A team of surgeons from the University of Maryland gave 37-year-old Richard Norris of Hillsville, Virginia a new face, a transplant that included not just the facial tissue from the hairline to the neck, but also the upper and lower jaws, teeth and a portion of tongue.
Norris was accidentally shot in the face in 1997 and lost his nose, lips and most movement in his mouth. Since then, he has had multiple life-saving and reconstructive surgeries but none could repair him to the extent where he felt he could return to society.
For a decade and a half he has lived as a recluse, his face covered by a mask after his face being shattered by the accident. By day he hid from the public, shopping only at night to avoid the curious stares of children and adults.
Six days after the surgery, he could already move his tongue and open and close his eyes and was recovering much faster than doctors expected.
To ensure Norris would retain maximum function of his facial expressions and movements, doctors gave him a new tongue for proper speech, eating, and chewing, normally aligned teeth, and connected his nerves to allow for smiling.
“He’s actually looking in the mirror shaving and brushing his teeth, which we never even expected,” said Dr. Eduardo Rodriguez, associate professor of surgery at the University of Maryland School of Medicine and head of the transplant team, who spoke at a press conference.
The operation seems to be the most aesthetically successful to date, according to photographs and video shared with reporters at a news conference.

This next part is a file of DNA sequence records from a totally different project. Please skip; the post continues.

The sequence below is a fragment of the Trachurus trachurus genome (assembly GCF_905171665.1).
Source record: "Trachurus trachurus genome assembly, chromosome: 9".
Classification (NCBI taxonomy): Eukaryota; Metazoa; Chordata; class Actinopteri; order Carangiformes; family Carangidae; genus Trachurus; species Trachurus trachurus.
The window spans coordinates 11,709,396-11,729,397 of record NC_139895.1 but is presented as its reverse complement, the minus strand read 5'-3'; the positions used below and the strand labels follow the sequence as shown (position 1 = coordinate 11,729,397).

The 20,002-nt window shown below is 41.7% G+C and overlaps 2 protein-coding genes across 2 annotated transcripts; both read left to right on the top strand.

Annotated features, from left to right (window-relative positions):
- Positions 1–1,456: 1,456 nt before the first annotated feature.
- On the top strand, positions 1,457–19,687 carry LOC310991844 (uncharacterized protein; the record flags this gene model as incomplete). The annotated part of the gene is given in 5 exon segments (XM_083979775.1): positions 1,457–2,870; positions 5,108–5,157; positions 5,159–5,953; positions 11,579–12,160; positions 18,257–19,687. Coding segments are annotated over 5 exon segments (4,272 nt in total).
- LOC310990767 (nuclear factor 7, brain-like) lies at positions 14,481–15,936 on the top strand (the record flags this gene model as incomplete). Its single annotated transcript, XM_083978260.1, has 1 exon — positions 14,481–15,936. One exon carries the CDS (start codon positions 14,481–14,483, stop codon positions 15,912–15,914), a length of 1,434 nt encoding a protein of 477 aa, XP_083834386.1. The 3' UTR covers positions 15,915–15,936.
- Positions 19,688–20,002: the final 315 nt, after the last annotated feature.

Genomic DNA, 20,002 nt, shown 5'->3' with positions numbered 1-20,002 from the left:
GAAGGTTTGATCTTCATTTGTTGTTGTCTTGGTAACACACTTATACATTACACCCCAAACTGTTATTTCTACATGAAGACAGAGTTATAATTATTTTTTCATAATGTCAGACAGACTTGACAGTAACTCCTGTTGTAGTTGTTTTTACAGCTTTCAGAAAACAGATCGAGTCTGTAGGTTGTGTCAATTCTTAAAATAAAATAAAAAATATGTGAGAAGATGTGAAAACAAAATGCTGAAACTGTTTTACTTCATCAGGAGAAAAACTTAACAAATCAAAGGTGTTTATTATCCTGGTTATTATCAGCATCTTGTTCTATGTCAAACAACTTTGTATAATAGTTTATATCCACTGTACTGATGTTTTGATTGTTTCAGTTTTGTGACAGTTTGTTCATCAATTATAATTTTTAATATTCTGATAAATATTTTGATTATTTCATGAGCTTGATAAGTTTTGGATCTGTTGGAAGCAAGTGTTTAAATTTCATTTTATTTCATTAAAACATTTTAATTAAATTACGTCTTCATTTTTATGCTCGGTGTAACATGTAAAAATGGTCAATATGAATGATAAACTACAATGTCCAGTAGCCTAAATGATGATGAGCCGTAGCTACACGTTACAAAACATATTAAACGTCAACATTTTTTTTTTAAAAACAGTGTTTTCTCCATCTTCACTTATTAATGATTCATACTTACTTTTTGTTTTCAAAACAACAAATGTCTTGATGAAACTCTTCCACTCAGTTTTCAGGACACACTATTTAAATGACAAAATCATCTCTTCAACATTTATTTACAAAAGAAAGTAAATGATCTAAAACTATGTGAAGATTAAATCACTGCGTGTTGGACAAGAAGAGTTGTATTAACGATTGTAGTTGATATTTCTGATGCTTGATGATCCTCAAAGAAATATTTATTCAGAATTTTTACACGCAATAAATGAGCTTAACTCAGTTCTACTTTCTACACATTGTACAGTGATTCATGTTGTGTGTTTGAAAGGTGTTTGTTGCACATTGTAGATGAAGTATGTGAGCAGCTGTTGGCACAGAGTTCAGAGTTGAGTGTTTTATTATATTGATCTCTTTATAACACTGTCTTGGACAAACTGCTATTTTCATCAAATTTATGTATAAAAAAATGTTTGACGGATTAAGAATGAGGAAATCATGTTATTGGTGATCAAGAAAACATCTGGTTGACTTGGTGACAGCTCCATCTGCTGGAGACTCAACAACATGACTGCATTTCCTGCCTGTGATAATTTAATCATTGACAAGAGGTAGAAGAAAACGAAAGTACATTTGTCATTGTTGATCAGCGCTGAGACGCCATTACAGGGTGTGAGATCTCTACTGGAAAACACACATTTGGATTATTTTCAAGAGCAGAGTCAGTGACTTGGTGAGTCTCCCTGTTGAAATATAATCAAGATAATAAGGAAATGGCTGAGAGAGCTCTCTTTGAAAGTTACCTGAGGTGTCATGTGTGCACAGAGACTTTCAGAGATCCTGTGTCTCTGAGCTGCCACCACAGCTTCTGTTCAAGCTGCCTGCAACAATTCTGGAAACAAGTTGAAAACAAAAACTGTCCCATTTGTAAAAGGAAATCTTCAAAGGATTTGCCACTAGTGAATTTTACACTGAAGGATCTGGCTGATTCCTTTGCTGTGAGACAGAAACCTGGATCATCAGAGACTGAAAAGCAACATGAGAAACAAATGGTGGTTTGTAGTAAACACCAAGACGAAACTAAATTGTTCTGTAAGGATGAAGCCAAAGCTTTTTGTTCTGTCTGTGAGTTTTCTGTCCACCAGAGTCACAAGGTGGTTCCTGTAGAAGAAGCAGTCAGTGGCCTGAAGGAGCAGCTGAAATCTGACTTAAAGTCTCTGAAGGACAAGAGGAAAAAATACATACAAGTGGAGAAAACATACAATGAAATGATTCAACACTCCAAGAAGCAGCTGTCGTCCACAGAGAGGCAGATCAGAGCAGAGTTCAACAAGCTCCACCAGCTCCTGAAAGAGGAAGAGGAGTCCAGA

Norris is the first full face transplant recipient in the United States to retain his eyesight.
“We concealed all the lines so it would give him the most immediate best appearance with minimal touch-ups down the road,” Rodriguez said later in an interview.
Before the surgery, Norris, who is unmarried and lives with his parents in a rural area, was been unable to find a job because of his appearance, a hospital spokeswoman said.
The transplant was ‘an amazing feat,’ said the dean of the School of Medicine, Dr. E. Albert Reece at the press conference.
“It’s also an unprecedented and historic procedure that we believe will change, if you will, the face of medicine now and in the future,” Reece said.
Norris may also benefit from more than a decade of research on immunosuppressing drugs.
University of Maryland scientists discovered that by transplanting the jaw as well as the face, they would need lower levels of the medications to keep the body from rejecting the new tissue and bone, said Dr. Steven Bartlett, chair of the Department of Surgery at the University of Maryland Medical Center.
The surgery involved 10 years of research funded by the Department of Defense’s Office of Naval Research and will serve as a model for helping war veterans injured by improvised explosive devices in Afghanistan, the university said.
About 100 doctors, scientists and other university medical staff ranging from plastic surgeons to craniofacial specialists teamed up for the operation.